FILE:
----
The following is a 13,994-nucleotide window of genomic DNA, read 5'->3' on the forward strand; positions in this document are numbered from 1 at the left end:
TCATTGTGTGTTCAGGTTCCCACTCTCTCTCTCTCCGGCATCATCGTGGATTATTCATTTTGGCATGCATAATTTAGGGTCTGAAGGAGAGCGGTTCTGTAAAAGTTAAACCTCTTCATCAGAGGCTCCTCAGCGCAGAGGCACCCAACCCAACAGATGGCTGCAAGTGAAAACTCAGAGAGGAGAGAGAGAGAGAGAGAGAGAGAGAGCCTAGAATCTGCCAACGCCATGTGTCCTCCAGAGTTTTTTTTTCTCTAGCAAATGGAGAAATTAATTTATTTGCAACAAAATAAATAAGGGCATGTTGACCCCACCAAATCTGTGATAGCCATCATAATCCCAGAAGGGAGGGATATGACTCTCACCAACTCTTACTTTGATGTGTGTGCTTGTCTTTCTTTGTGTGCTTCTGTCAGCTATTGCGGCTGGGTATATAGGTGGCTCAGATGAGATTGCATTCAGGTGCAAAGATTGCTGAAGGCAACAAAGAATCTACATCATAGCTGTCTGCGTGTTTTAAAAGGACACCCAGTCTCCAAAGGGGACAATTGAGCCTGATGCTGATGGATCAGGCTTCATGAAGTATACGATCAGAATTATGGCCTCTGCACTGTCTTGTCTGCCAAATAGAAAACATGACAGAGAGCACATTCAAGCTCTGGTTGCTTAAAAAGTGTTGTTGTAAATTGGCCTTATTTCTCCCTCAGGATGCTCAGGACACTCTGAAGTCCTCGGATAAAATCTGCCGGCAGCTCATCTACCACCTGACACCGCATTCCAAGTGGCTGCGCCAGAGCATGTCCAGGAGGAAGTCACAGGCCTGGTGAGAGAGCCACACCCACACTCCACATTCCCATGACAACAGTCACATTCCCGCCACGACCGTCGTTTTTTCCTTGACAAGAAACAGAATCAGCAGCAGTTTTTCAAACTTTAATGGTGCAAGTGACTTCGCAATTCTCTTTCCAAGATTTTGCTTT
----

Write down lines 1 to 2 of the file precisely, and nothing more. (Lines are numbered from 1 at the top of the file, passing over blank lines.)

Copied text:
The following is a 13,994-nucleotide window of genomic DNA, read 5'->3' on the forward strand; positions in this document are numbered from 1 at the left end:
TCATTGTGTGTTCAGGTTCCCACTCTCTCTCTCTCCGGCATCATCGTGGATTATTCATTTTGGCATGCATAATTTAGGGTCTGAAGGAGAGCGGTTCTGTAAAAGTTAAACCTCTTCATCAGAGGCTCCTCAGCGCAGAGGCACCCAACCCAACAGATGGCTGCAAGTGAAAACTCAGAGAGGAGAGAGAGAGAGAGAGAGAGAGAGAGCCTAGAATCTGCCAACGCCATGTGTCCTCCAGAGTTTTTTTTTCTCTAGCAAATGGAGAAATTAATTTATTTGCAACAAAATAAATAAGGGCATGTTGACCCCACCAAATCTGTGATAGCCATCATAATCCCAGAAGGGAGGGATATGACTCTCACCAACTCTTACTTTGATGTGTGTGCTTGTCTTTCTTTGTGTGCTTCTGTCAGCTATTGCGGCTGGGTATATAGGTGGCTCAGATGAGATTGCATTCAGGTGCAAAGATTGCTGAAGGCAACAAAGAATCTACATCATAGCTGTCTGCGTGTTTTAAAAGGACACCCAGTCTCCAAAGGGGACAATTGAGCCTGATGCTGATGGATCAGGCTTCATGAAGTATACGATCAGAATTATGGCCTCTGCACTGTCTTGTCTGCCAAATAGAAAACATGACAGAGAGCACATTCAAGCTCTGGTTGCTTAAAAAGTGTTGTTGTAAATTGGCCTTATTTCTCCCTCAGGATGCTCAGGACACTCTGAAGTCCTCGGATAAAATCTGCCGGCAGCTCATCTACCACCTGACACCGCATTCCAAGTGGCTGCGCCAGAGCATGTCCAGGAGGAAGTCACAGGCCTGGTGAGAGAGCCACACCCACACTCCACATTCCCATGACAACAGTCACATTCCCGCCACGACCGTCGTTTTTTCCTTGACAAGAAACAGAATCAGCAGCAGTTTTTCAAACTTTAATGGTGCAAGTGACTTCGCAATTCTCTTTCCAAGATTTTGCTTT